Thursday, September 11, 2014

On their littleness

My mind is swirling with ideas for blog posts. I've got to get that down. I've got to remember that. My current method for making loaves of bread. Family trips over the summer. More recent book favorites. Stuff about the kids. (Big surprise there!)

It's funny. The moment I decide to stop blogging for anyone else but me, I find enjoyment in it. I probably won't always blog this regularly, but I consider every post to be a bit of the past that I'll be able to hang onto. Even the dull and trite - let's face it, as much as I love my life I know there's much of that in the day of a stay-at-home mom - it'll be interesting to me someday.


I am captured, at this stage, by the littleness, the innocence, of my kids. Barrett, of course - at almost seven months old he could not be more innocent - but surprisingly, it's Will who elicits this emotion the most.

I suppose it's his big-boyness, his firstborn status, that causes me to expect much from him. He's the big brother. He knows his way around here, he knows the rules, he knows the consequences. I sometimes say things like, "dawdling," "bad attitude," or "he should know better." I sometimes forget that he is a tiny little boy, and then a minute later the realization wallops me with heartbreaking force.

It hits me when he's excited to put on his pajama shirt, the plain white one with the tiny teddy bear on the pocket; when he waves his hands in the air in his eagerness to wear that teddy bear.

It hits me when he pores over his own little magazine, reading the story of Kim and Carrots and how they share their blocks, over and over, and asking me with sweet shyness to "read 'gain?"

It hits me when he wants to listen to children's music. The cheesier and more obnoxious the song, the more his littleness hits.

It hits me when he's very tired, and I see him walking with heavy eyes, dragging his blanket behind him as he holds the silky edge to his nose.

It hits as I hear him fall asleep and begin clicking his tongue, just the way he did when he nursed to sleep as a little baby.

It hits me when he eats, oblivious to smudges of food on his face. Or when he sits at his little table, enjoying his snack, facing the wall, content to be in his chair.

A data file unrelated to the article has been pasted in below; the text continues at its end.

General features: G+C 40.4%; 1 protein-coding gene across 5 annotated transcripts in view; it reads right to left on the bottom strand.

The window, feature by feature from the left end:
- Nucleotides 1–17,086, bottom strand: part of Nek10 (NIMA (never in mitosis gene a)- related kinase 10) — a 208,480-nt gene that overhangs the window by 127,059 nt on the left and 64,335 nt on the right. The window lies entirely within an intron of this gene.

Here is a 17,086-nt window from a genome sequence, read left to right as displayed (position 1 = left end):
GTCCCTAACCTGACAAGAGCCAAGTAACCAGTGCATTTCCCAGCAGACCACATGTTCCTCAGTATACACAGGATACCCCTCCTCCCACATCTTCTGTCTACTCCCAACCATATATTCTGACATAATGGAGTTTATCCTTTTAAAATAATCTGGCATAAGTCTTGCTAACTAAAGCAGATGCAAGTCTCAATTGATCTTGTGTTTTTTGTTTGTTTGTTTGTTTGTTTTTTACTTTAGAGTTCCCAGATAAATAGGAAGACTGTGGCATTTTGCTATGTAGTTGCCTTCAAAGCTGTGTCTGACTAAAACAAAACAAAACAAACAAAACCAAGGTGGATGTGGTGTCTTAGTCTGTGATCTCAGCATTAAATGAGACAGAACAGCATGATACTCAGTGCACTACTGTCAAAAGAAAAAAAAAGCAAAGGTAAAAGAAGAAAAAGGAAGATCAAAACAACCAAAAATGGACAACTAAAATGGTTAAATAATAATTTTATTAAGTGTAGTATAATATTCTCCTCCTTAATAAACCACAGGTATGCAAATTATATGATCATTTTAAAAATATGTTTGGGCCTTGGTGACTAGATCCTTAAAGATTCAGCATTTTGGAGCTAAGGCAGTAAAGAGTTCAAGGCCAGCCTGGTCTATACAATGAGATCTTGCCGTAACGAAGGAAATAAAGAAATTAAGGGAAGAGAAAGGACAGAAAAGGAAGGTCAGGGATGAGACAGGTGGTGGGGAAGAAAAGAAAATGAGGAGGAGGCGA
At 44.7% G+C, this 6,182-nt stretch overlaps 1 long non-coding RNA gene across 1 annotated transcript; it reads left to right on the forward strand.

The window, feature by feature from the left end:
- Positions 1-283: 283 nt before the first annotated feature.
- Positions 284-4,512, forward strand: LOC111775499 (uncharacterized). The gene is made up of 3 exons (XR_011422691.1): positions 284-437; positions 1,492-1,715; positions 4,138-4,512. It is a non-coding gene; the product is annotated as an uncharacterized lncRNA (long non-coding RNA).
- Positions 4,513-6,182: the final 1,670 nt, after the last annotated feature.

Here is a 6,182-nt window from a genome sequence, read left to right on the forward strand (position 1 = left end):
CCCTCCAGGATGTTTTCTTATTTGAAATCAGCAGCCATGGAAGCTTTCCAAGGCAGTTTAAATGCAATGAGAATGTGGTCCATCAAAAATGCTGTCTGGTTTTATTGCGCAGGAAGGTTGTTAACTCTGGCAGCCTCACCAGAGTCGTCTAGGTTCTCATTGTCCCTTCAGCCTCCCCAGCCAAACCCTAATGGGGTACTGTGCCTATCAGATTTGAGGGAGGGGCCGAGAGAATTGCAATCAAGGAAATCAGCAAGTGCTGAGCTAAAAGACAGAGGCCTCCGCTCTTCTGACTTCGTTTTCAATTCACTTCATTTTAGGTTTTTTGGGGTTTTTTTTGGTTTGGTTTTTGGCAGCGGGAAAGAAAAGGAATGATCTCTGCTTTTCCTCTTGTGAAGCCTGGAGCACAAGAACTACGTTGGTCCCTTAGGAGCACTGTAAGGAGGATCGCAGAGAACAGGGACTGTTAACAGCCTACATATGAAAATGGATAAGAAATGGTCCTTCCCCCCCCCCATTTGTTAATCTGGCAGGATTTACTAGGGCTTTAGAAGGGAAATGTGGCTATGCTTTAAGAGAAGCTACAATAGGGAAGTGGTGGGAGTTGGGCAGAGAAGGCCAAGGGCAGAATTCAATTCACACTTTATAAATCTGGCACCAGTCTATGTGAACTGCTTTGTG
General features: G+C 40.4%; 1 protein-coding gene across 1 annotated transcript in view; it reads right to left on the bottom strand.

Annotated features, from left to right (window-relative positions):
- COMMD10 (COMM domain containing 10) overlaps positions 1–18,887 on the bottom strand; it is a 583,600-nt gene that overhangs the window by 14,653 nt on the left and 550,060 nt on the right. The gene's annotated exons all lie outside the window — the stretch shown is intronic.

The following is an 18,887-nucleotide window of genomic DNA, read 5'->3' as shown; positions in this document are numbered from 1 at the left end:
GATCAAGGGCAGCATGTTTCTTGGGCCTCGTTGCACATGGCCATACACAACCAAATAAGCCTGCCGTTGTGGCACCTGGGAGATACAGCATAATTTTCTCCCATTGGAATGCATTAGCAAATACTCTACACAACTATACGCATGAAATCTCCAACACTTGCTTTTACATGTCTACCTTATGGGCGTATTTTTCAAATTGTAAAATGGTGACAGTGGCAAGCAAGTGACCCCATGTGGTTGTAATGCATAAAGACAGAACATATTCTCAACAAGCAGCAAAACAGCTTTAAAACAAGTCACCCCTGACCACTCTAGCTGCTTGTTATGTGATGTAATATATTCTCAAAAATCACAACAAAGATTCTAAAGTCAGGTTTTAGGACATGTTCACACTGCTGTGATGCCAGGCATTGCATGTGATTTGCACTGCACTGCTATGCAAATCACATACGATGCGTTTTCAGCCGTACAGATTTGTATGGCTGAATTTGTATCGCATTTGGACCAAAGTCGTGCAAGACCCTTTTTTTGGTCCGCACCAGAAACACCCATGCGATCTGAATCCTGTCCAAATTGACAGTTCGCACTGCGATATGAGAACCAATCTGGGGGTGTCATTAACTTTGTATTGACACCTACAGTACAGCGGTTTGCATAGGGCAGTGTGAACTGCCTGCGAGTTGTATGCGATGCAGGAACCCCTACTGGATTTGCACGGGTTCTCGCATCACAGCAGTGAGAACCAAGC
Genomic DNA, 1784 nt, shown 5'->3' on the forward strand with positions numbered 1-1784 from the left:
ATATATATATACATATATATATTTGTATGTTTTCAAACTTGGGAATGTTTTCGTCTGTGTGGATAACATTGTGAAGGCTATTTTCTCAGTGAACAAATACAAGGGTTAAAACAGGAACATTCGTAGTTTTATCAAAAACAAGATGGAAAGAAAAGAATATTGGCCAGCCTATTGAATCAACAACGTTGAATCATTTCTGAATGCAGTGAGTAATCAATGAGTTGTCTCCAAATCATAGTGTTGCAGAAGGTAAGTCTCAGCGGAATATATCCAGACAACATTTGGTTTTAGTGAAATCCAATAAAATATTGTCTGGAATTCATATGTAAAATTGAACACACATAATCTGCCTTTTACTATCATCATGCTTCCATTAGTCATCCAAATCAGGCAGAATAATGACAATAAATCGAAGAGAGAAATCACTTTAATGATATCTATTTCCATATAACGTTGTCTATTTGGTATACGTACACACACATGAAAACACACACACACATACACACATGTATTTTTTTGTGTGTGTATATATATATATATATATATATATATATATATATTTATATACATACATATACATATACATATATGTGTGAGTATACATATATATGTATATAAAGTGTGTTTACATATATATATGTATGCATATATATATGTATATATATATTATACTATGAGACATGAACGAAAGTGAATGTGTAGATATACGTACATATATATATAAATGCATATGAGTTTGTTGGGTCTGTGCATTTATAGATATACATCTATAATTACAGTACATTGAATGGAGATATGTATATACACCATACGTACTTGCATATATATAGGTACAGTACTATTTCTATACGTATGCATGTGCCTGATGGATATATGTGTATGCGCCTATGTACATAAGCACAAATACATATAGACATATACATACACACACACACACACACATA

It's heartbreaking in its vulnerability. All he thinks of, dreams of, are little boy things. I told Brian last night that there's pretty much no thought in his head that we don't know about. He talks about tractors, friends, people he loves.

Sometimes it presses heavily on me, the weight of responsibility and tremendous awe I have for this precious littleness. I can't think of a better word for it. I think - how basic, how simple are his needs. How vulnerable he is. How easily someone could destroy him.

And how, right now, there are children just like William whose littleness is being neglected, taken advantage of, abused, destroyed. It is painful, brutal to think about. For my own mental survival I often shut it out. I pray. I hope that someday I can do something besides giving.

I empathize strongly with those who question God in this matter. I can only tell myself that God is merciful. Jesus loved the little children. I believe there will be tremendous mercy for the broken, the cheated. For God to perform otherwise would be unthinkable.

Will always asks to listen to "Children Come," which is really the "Hide 'Em in Your Heart" CD by Steve Green, and track 1 is "Let the Little Children Come," taken from the same story of Jesus that's written in THREE of the gospels. And one of his favorite stories in his Rhyming Bible is the story of Jesus telling the children  to come to him. I've latched onto this coincidence and I try to remind him of the story often. I try to remind him that Jesus was so excited to see the children.

I show him the picture of the kids running toward Jesus. I tell him, "They were so excited to see Jesus, and to show him their toys, and to tell him all about their day!" And then I show him the stern disciples, and the sad children, and I say, "See? They're crying. The disciples are telling them, 'NO, you can't see Jesus. Go away." And William looks at the picture and he says, "Oh, boy cryin'?" "Yep," I answer, and we look at the sad kids for awhile and talk about how they were sad. "But THEN," I say, and my face lights up, "Jesus said, 'Hey! Don't send those kids away! I want to see them! I want to play with them! Come here, kids!'"

I love Jesus, I love how he came and how he showed us what was precious to him. And how he said, "If you've seen me, you've seen the Father." I love how he loved the children. Makes me love Him more.

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